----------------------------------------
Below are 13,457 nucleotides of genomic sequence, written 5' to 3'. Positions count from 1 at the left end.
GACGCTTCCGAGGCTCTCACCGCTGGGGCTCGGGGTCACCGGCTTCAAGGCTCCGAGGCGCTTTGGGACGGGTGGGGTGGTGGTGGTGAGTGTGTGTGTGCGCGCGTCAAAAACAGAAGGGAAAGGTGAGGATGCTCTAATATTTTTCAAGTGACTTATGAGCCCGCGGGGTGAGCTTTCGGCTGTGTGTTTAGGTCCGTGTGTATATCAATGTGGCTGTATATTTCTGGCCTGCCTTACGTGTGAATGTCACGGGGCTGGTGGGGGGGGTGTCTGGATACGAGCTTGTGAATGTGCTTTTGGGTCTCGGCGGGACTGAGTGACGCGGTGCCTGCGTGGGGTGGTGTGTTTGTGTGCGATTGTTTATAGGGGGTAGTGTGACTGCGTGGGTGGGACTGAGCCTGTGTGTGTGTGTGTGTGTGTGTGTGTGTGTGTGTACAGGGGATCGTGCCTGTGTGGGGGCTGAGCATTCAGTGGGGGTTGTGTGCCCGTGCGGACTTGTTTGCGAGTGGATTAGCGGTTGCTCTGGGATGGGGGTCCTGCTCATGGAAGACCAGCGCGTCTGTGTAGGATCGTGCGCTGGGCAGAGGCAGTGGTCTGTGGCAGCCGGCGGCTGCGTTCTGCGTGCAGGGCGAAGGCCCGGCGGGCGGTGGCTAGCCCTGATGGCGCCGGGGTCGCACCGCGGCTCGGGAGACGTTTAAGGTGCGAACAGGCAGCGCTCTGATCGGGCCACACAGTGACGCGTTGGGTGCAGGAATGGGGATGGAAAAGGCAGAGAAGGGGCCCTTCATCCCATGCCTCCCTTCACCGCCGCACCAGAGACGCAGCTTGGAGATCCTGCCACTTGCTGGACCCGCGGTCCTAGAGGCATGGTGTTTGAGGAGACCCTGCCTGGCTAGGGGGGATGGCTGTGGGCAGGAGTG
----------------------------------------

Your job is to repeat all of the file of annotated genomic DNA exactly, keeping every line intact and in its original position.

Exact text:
Below are 13,457 nucleotides of genomic sequence, written 5' to 3'. Positions count from 1 at the left end.
GACGCTTCCGAGGCTCTCACCGCTGGGGCTCGGGGTCACCGGCTTCAAGGCTCCGAGGCGCTTTGGGACGGGTGGGGTGGTGGTGGTGAGTGTGTGTGTGCGCGCGTCAAAAACAGAAGGGAAAGGTGAGGATGCTCTAATATTTTTCAAGTGACTTATGAGCCCGCGGGGTGAGCTTTCGGCTGTGTGTTTAGGTCCGTGTGTATATCAATGTGGCTGTATATTTCTGGCCTGCCTTACGTGTGAATGTCACGGGGCTGGTGGGGGGGGTGTCTGGATACGAGCTTGTGAATGTGCTTTTGGGTCTCGGCGGGACTGAGTGACGCGGTGCCTGCGTGGGGTGGTGTGTTTGTGTGCGATTGTTTATAGGGGGTAGTGTGACTGCGTGGGTGGGACTGAGCCTGTGTGTGTGTGTGTGTGTGTGTGTGTGTGTGTGTACAGGGGATCGTGCCTGTGTGGGGGCTGAGCATTCAGTGGGGGTTGTGTGCCCGTGCGGACTTGTTTGCGAGTGGATTAGCGGTTGCTCTGGGATGGGGGTCCTGCTCATGGAAGACCAGCGCGTCTGTGTAGGATCGTGCGCTGGGCAGAGGCAGTGGTCTGTGGCAGCCGGCGGCTGCGTTCTGCGTGCAGGGCGAAGGCCCGGCGGGCGGTGGCTAGCCCTGATGGCGCCGGGGTCGCACCGCGGCTCGGGAGACGTTTAAGGTGCGAACAGGCAGCGCTCTGATCGGGCCACACAGTGACGCGTTGGGTGCAGGAATGGGGATGGAAAAGGCAGAGAAGGGGCCCTTCATCCCATGCCTCCCTTCACCGCCGCACCAGAGACGCAGCTTGGAGATCCTGCCACTTGCTGGACCCGCGGTCCTAGAGGCATGGTGTTTGAGGAGACCCTGCCTGGCTAGGGGGGATGGCTGTGGGCAGGAGTG